The “Village” promoters provided many incorrect assertions. District Court Judge Richard Matsch specifically found that the Forest Service “based their decision on an analysis that is contrary to law.” That same analysis is being used to support this new decision. ANILCA does not force the Forest Service to provide unrestricted access to the developer’s parcel, only adequate access for a “reasonable use.” It’s clear that language is being cherry picked from federal laws that require analysis of whether the current access is adequate, and if not, how the Forest Service can grant access to minimize impacts on the National Forest. Judge Matsch ruled that the analysis did neither.
There is a major perception gap here when the only value that’s brought to the table is “jobs.” “Village at Wolf Creek” is promoting a private development, not the local economy. By contrast, SLVEC works to protect our air, water, establish responsible solar, and ensure a ten year plan for solid waste reduction and recycling, to name a few community benefits. SLVEC too, has created sustainability and jobs. We received congressional recognition from Congressman Scott McInnis for the Great Sand Dunes National Park and Preserve Act of 2000, which brought in a cumulative impact of over $36 million for the San Luis Valley region last year.
In the 20 years of my personal involvement with this issue, there has not been any acknowledgement from the developers regarding the intrinsic ecological value, life cycles, and unspoiled nature of the landscape surrounding the Rio Grande headwaters. This ecological integrity supports many functioning systems, rewarding all of us mightily downstream. It’s called Ecosystem Services.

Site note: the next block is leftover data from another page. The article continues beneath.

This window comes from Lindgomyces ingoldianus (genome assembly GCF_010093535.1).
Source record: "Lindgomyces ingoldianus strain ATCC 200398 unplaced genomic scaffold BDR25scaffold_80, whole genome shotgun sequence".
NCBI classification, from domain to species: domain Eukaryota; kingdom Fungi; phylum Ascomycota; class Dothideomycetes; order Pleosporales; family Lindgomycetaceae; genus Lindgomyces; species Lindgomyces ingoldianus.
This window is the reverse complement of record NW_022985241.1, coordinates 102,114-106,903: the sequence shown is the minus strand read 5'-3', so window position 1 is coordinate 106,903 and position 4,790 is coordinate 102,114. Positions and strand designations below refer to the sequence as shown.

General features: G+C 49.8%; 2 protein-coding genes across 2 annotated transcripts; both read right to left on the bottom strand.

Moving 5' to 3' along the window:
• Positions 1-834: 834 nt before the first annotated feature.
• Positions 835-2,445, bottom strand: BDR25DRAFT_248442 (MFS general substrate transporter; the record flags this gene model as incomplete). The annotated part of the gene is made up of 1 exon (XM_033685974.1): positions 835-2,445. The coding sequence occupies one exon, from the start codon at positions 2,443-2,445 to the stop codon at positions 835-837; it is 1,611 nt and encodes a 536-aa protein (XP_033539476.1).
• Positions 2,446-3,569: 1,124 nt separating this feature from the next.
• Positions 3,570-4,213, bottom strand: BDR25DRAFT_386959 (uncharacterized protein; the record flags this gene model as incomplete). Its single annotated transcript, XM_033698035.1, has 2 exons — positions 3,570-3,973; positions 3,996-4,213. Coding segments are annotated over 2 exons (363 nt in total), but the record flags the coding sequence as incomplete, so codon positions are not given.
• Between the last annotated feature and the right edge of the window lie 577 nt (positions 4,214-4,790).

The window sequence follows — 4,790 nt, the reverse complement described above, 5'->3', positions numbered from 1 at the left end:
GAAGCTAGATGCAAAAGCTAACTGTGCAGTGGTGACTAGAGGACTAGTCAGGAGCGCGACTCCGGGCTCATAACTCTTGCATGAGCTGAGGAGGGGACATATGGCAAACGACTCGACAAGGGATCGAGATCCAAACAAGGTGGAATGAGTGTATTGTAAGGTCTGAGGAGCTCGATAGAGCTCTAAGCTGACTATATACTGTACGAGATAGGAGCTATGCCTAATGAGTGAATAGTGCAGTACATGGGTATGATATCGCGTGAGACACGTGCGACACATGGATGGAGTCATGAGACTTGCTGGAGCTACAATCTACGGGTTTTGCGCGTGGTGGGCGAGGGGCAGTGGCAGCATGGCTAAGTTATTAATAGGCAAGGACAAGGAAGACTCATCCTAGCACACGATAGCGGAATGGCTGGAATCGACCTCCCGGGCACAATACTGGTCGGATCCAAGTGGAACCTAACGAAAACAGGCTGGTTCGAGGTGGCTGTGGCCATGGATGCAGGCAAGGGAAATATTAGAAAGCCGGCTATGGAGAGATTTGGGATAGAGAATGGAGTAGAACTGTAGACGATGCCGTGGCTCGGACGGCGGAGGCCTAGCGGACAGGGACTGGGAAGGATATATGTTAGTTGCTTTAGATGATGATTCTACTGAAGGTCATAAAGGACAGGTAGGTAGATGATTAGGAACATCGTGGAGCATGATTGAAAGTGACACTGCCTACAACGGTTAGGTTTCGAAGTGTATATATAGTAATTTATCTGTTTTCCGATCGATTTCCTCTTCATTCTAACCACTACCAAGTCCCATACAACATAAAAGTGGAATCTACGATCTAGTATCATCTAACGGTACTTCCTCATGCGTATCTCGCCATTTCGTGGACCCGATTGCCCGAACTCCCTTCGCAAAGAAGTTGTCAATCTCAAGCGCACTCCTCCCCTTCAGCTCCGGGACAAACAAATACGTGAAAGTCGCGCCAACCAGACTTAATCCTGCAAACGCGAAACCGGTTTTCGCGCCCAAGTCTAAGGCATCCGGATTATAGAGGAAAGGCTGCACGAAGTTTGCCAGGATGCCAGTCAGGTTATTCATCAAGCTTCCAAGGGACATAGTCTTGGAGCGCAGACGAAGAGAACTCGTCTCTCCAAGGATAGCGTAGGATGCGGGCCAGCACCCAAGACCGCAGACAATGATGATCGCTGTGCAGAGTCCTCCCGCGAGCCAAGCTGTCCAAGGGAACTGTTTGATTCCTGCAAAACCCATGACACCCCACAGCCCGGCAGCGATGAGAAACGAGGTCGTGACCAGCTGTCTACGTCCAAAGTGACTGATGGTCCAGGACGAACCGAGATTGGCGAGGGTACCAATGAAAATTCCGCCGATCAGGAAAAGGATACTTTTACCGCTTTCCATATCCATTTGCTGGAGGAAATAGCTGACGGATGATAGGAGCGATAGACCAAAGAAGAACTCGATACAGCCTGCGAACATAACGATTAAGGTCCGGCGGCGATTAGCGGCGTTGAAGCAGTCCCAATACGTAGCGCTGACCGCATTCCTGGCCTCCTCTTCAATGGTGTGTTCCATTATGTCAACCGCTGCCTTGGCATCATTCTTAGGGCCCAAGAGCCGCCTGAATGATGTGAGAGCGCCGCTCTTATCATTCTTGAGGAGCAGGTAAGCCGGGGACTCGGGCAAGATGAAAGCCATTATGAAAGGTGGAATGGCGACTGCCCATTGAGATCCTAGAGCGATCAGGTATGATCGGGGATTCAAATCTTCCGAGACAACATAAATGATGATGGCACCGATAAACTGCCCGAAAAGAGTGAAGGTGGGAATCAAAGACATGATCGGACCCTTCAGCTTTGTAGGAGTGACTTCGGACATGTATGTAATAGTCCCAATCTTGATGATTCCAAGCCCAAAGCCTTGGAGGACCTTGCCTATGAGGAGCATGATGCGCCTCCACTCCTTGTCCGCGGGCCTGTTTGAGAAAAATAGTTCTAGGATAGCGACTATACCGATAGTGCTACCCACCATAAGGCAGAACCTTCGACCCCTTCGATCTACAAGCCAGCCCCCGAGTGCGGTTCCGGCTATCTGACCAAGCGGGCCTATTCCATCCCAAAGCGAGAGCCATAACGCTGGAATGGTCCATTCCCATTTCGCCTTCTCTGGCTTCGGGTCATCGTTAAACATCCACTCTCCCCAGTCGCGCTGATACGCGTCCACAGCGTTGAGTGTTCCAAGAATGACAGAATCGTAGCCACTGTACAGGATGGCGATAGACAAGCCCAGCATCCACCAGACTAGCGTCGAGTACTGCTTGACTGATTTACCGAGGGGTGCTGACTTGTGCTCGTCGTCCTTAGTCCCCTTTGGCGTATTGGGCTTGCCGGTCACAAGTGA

That’s also why protecting lynx habitat is so important, because lynx and their territory protect many hundreds of other species and natural ecosystems. The developers claim there is “no evidence to support the statement that the Village will irreparably harm any wildlife corridor.” The truth is that the U.S. Fish and Wildlife Service has confirmed that “[t]he issue with the…development is that, it will push overall traffic volume on U.S. 160 above levels documented to reduce habitat effectiveness and use adjacent to the highway corridor…[and] increase the rate of lynx hit by vehicle[s] [and]… increase avoidance of the highway corridor.” The answer isn’t “if one gets killed, we’ll replace it.” You cannot replace a bioregion – this is offensive arrogance.
Excuse us for assuming back-room deals continue to infect this process. During the last legal process we discovered many instances of influence peddling. It would be absurd for us not to think a new Forest Service decision in VWC’s favor wasn’t also forced by financial power and political connections. Indeed, important issues identified by both Judge Kane in 2008 and Judge Matsch in 2017 have been undue influence and bias.
In short, the Village at Wolf Creek, doesn’t make common or economic sense — 8,000 people at 10,000 ft, at the same time, in the same place? It’s a recipe for disaster. A real lasting legacy would be to invest in protecting the environment of this unique headwaters region.
Christine Canaly is the director San Luis Valley Ecosystem Council, Alamosa, a public lands advocacy organization since 1998 and proud partner of Friends of Wolf Creek